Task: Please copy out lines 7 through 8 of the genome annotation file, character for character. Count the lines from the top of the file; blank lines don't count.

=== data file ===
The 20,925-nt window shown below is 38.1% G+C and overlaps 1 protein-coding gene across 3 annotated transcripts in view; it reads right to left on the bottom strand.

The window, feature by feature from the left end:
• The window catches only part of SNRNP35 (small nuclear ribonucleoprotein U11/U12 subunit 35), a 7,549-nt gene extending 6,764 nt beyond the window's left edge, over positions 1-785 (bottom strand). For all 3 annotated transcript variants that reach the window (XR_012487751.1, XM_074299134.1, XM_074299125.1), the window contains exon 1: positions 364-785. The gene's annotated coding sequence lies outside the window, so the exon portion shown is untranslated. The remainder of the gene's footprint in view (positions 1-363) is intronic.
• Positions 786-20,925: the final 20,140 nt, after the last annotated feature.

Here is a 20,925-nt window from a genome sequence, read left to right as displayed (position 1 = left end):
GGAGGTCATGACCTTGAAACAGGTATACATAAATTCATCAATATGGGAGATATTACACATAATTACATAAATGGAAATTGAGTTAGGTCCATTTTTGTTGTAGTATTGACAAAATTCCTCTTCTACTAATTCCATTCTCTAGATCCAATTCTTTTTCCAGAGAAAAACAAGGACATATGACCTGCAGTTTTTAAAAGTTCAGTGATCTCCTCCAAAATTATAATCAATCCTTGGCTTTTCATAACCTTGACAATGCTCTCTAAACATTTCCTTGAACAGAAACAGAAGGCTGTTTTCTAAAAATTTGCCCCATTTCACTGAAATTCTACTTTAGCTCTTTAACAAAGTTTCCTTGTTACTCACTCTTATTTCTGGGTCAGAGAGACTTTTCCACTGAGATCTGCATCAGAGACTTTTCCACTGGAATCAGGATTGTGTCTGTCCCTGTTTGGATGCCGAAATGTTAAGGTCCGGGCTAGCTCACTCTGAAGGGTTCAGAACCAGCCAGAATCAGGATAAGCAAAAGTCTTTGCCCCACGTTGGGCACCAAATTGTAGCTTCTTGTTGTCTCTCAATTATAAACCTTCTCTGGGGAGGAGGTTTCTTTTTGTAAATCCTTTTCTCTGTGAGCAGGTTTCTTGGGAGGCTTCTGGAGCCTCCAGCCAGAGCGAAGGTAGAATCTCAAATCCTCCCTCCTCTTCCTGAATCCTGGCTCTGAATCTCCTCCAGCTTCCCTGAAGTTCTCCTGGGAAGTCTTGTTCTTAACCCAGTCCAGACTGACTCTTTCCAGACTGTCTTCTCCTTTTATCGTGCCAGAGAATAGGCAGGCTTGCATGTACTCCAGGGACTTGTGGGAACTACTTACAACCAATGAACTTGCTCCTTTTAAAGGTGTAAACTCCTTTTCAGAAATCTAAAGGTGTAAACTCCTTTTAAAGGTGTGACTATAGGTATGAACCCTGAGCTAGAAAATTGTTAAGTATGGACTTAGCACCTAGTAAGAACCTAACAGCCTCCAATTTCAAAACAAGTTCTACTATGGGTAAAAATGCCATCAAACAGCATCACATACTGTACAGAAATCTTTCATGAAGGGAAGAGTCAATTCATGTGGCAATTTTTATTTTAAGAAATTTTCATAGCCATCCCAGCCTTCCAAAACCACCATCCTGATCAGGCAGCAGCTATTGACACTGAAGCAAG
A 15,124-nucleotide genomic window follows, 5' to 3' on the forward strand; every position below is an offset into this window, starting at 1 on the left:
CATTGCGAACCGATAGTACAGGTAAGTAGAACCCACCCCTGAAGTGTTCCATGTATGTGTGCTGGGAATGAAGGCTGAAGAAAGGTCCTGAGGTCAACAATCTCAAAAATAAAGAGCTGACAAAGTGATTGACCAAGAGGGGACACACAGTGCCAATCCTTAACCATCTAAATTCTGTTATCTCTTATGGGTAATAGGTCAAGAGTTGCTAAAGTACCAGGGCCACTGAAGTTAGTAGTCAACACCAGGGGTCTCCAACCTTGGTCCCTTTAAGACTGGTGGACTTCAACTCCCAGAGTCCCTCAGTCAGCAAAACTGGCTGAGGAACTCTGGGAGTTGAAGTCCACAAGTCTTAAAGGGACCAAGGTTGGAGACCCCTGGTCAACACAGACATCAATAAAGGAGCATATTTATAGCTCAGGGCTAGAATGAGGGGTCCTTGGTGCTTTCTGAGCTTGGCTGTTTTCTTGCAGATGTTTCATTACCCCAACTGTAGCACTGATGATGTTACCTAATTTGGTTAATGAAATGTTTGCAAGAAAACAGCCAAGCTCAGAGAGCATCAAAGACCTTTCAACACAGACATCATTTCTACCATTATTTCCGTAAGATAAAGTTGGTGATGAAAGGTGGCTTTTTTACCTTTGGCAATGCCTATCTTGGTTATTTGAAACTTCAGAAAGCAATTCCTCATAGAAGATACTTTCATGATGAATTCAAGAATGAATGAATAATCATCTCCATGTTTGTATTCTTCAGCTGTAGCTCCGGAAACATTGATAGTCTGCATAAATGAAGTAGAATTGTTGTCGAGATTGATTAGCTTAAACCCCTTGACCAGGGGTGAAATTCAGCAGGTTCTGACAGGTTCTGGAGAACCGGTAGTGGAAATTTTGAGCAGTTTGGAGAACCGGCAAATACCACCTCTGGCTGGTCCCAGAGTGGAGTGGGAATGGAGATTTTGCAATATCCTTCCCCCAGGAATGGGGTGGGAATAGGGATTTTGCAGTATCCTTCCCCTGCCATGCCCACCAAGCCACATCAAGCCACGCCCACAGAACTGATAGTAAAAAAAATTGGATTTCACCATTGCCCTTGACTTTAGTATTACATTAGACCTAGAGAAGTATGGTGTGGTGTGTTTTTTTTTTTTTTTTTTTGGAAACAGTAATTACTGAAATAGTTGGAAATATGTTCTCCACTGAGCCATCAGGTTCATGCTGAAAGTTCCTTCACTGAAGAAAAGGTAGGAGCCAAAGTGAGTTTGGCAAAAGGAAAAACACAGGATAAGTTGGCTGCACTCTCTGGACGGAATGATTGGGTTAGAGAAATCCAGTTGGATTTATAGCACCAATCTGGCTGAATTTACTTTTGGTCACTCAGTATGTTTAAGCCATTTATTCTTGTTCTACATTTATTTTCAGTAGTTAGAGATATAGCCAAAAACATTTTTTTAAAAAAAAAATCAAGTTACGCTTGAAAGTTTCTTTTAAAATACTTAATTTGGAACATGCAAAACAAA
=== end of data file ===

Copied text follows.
A 15,124-nucleotide genomic window follows, 5' to 3' on the forward strand; every position below is an offset into this window, starting at 1 on the left:
CATTGCGAACCGATAGTACAGGTAAGTAGAACCCACCCCTGAAGTGTTCCATGTATGTGTGCTGGGAATGAAGGCTGAAGAAAGGTCCTGAGGTCAACAATCTCAAAAATAAAGAGCTGACAAAGTGATTGACCAAGAGGGGACACACAGTGCCAATCCTTAACCATCTAAATTCTGTTATCTCTTATGGGTAATAGGTCAAGAGTTGCTAAAGTACCAGGGCCACTGAAGTTAGTAGTCAACACCAGGGGTCTCCAACCTTGGTCCCTTTAAGACTGGTGGACTTCAACTCCCAGAGTCCCTCAGTCAGCAAAACTGGCTGAGGAACTCTGGGAGTTGAAGTCCACAAGTCTTAAAGGGACCAAGGTTGGAGACCCCTGGTCAACACAGACATCAATAAAGGAGCATATTTATAGCTCAGGGCTAGAATGAGGGGTCCTTGGTGCTTTCTGAGCTTGGCTGTTTTCTTGCAGATGTTTCATTACCCCAACTGTAGCACTGATGATGTTACCTAATTTGGTTAATGAAATGTTTGCAAGAAAACAGCCAAGCTCAGAGAGCATCAAAGACCTTTCAACACAGACATCATTTCTACCATTATTTCCGTAAGATAAAGTTGGTGATGAAAGGTGGCTTTTTTACCTTTGGCAATGCCTATCTTGGTTATTTGAAACTTCAGAAAGCAATTCCTCATAGAAGATACTTTCATGATGAATTCAAGAATGAATGAATAATCATCTCCATGTTTGTATTCTTCAGCTGTAGCTCCGGAAACATTGATAGTCTGCATAAATGAAGTAGAATTGTTGTCGAGATTGATTAGCTTAAACCCCTTGACCAGGGGTGAAATTCAGCAGGTTCTGACAGGTTCTGGAGAACCGGTAGTGGAAATTTTGAGCAGTTTGGAGAACCGGCAAATACCACCTCTGGCTGGTCCCAGAGTGGAGTGGGAATGGAGATTTTGCAATATCCTTCCCCCAGGAATGGGGTGGGAATAGGGATTTTGCAGTATCCTTCCCCTGCCATGCCCACCAAGCCACATCAAGCCACGCCCACAGAACTGATAGTAAAAAAAATTGGATTTCACCATTGCCCTTGACTTTAGTATTACATTAGACCTAGAGAAGTATGGTGTGGTGTGTTTTTTTTTTTTTTTTTTTGGAAACAGTAATTACTGAAATAGTTGGAAATATGTTCTCCACTGAGCCATCAGGTTCATGCTGAAAGTTCCTTCACTGAAGAAAAGGTAGGAGCCAAAGTGAGTTTGGCAAAAGGAAAAACACAGGATAAGTTGGCTGCACTCTCTGGACGGAATGATTGGGTTAGAGAAATCCAGTTGGATTTATAGCACCAATCTGGCTGAATTTACTTTTGGTCACTCAGTATGTTTAAGCCATTTATTCTTGTTCTACATTTATTTTCAGTAGTTAGAGATATAGCCAAAAACATTTTTTTAAAAAAAAAATCAAGTTACGCTTGAAAGTTTCTTTTAAAATACTTAATTTGGAACATGCAAAACAAA